Pacquiao’s last outing, however, was perhaps one of the most impressive of his career, as he floored the previously undefeated Keith Thurman on route to a points victory.
Demonstrating all of his signature speed, Pacquiao worked a punchbag during training, displaying some magnificent footwork, whilst unleashing several impressive combinations.
The intensity shown in the clip is far from that of a man who might be preparing to call time on his professional career, despite his age.
Pacquiao (62-7-2, 39 KOs) had faced calls to retire as far back as 2015, following a lacklustre performance in his long-awaited fight with Floyd Mayweather. “Pac Man” was handily outpointed that night, but cited an injured right shoulder as the reason behind his poor performance.
Since the Mayweather loss, though, Pacquiao has gone 5-1 in his career, with his sole setback in that period coming via a controversial points defeat to Australian Jeff Horn.
Aside from the Horn reverse, Pacquiao has enjoyed plenty of success in recent years. Each of his five post-Mayweather victories have come over former world champions – with the likes of Timothy Bradley, Jessie Vargas and Adrien Broner all falling to defeat against the Filipino icon.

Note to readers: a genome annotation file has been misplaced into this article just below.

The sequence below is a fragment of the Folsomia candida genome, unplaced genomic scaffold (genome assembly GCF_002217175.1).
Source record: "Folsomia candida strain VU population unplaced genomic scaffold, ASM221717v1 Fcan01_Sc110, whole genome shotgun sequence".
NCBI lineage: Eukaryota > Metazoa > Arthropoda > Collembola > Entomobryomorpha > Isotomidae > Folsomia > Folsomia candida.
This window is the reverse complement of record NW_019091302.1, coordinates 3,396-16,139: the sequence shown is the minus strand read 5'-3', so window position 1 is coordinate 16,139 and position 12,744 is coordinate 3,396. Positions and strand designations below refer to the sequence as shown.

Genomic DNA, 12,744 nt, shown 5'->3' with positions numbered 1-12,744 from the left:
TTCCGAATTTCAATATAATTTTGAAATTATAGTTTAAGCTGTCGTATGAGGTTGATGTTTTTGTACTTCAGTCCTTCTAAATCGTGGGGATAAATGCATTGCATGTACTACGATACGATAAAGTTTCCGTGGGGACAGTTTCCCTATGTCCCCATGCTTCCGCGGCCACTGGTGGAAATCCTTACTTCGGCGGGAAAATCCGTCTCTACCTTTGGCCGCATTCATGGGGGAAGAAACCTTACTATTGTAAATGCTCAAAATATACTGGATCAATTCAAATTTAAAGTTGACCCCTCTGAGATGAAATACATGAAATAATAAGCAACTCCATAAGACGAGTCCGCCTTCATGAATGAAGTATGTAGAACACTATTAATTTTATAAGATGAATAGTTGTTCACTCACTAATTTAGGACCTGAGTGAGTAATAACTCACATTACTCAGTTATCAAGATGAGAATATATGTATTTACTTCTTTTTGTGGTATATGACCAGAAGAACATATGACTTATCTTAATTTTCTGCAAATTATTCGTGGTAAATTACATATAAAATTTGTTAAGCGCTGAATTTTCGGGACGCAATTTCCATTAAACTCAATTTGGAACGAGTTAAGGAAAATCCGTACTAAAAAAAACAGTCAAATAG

Pacquiao’s last outing, however, was perhaps one of the most impressive of his career, as he floored the previously undefeated Keith Thurman on route to a points victory. By virtue of that July 2019 win, Pacquiao became the WBA (Super) welterweight champion – a title that he still holds today.
When quizzed about the secret to his longevity during the video, Pacquiao suggested that his training regimen has always been a key factor.
“For me, if I’m thinking about boxing, it’s about how you prepare for the fight,” Pacquiao stated. “I don’t consider myself as the best boxer – or (to have) the best style in boxing. But I work hard. I punish myself during training. If my fight is 12 rounds – ask my coaches – I do every day 20 or 30 rounds. Before when I was young, 36 rounds every day – and the fight is only 12 rounds, so it’s easy.”
Pacquiao was then asked why he felt it was that he was able to continue fighting at an elite level when many other fighters begin to fade at a similar age.
Pacquiao would not be drawn into speculating about others but insisted that he listens carefully to his own body.
“It’s hard to compare myself to anybody. I don’t know what they are feeling…For me, if I feel something in my body, then I will not continue fighting.”
From the evidence on display, it seems that Pacquiao still has plenty of appetite to extend his 71-fight career. With potential bouts against names such as Errol Spence, Terence Crawford and Amir Khan all rumoured for whenever boxing is able to resume, fans might just have a few more legendary Pacquiao fight nights to look forward to.